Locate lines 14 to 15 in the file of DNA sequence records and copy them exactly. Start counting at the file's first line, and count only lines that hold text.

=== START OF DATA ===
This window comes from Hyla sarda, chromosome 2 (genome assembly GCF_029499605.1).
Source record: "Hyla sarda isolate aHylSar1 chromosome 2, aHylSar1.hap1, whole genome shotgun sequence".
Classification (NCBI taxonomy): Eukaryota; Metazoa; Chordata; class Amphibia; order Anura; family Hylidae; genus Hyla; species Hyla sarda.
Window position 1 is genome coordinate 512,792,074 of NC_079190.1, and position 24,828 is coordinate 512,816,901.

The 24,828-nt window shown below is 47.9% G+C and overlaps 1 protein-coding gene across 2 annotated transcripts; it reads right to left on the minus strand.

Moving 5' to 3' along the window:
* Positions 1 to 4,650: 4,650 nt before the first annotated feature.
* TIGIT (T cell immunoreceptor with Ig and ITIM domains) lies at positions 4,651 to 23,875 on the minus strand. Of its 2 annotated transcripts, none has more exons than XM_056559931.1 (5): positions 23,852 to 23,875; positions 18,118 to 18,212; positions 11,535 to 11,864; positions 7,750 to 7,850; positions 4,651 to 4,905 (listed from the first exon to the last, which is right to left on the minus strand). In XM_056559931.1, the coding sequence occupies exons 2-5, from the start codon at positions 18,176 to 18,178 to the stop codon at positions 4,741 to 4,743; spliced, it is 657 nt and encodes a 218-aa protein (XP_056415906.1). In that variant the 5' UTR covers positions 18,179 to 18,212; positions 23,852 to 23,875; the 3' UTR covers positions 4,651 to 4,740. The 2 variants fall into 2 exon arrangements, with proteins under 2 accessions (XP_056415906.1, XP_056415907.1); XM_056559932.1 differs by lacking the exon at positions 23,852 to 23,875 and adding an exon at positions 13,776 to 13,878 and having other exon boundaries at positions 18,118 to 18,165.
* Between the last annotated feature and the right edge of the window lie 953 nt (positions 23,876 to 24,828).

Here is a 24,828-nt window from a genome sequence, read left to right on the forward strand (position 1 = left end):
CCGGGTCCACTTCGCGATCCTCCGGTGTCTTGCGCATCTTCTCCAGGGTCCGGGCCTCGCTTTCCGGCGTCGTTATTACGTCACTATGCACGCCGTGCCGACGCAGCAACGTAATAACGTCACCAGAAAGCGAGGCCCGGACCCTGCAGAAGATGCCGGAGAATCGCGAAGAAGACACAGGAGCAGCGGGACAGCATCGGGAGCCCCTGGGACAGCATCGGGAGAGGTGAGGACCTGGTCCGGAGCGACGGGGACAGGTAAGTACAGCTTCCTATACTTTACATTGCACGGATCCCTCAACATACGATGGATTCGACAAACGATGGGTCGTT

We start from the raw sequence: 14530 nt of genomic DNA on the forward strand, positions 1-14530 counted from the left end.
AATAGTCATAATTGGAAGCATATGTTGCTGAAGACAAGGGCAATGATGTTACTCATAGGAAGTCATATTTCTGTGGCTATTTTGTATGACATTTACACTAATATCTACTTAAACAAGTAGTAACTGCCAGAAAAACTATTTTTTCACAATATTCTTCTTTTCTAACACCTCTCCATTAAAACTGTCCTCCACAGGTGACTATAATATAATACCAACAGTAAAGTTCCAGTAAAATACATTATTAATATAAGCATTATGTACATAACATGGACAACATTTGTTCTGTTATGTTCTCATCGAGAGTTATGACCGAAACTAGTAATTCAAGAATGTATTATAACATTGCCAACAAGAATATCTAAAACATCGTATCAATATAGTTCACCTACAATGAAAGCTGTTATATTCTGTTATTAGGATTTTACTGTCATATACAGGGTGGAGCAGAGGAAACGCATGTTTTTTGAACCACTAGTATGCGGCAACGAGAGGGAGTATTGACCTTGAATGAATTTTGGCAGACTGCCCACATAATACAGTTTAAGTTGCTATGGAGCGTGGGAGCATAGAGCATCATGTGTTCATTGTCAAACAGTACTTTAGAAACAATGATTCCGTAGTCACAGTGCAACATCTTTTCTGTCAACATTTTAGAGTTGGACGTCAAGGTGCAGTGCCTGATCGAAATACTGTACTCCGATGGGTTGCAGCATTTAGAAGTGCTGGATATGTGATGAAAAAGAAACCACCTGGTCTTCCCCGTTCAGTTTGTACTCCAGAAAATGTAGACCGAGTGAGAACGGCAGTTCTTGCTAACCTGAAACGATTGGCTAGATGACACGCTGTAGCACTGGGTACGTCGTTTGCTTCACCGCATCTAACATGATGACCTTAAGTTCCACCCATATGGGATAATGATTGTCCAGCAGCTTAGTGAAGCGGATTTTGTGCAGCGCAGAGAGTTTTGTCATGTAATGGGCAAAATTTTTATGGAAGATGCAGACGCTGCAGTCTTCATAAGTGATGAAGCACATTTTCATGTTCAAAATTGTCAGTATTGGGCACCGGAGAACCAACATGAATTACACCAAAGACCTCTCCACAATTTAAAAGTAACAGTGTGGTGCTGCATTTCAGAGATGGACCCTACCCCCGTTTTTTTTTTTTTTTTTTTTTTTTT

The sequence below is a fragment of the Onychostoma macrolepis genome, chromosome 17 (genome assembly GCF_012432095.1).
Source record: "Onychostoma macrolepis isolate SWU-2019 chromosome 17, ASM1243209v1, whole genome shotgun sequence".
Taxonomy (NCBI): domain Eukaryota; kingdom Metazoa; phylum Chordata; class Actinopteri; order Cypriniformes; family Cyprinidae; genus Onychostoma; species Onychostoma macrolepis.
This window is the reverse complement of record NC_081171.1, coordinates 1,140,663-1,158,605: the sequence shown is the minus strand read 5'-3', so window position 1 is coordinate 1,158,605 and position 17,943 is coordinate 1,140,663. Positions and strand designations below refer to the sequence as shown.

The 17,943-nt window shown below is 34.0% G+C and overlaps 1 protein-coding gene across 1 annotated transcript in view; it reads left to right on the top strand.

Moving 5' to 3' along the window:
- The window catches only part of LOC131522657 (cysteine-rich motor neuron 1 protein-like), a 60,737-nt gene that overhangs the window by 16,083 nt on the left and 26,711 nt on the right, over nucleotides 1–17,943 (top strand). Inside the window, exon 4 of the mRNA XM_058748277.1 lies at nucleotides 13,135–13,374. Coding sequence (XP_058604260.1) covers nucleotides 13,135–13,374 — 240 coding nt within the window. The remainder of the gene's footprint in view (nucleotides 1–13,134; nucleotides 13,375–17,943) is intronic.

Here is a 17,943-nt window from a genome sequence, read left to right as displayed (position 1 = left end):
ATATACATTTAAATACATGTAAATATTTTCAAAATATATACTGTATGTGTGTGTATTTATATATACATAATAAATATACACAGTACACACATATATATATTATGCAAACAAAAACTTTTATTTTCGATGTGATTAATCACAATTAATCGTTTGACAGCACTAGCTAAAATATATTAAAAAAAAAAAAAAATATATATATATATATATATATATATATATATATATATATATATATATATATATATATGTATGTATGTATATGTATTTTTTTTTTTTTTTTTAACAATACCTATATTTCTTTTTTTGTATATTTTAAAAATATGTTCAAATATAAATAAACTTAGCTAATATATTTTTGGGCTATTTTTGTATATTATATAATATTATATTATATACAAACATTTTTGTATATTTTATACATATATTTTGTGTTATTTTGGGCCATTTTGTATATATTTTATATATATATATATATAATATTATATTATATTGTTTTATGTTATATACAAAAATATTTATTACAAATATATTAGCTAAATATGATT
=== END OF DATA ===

The sequence below is a fragment of the Onychostoma macrolepis genome, chromosome 17 (genome assembly GCF_012432095.1).
Source record: "Onychostoma macrolepis isolate SWU-2019 chromosome 17, ASM1243209v1, whole genome shotgun sequence".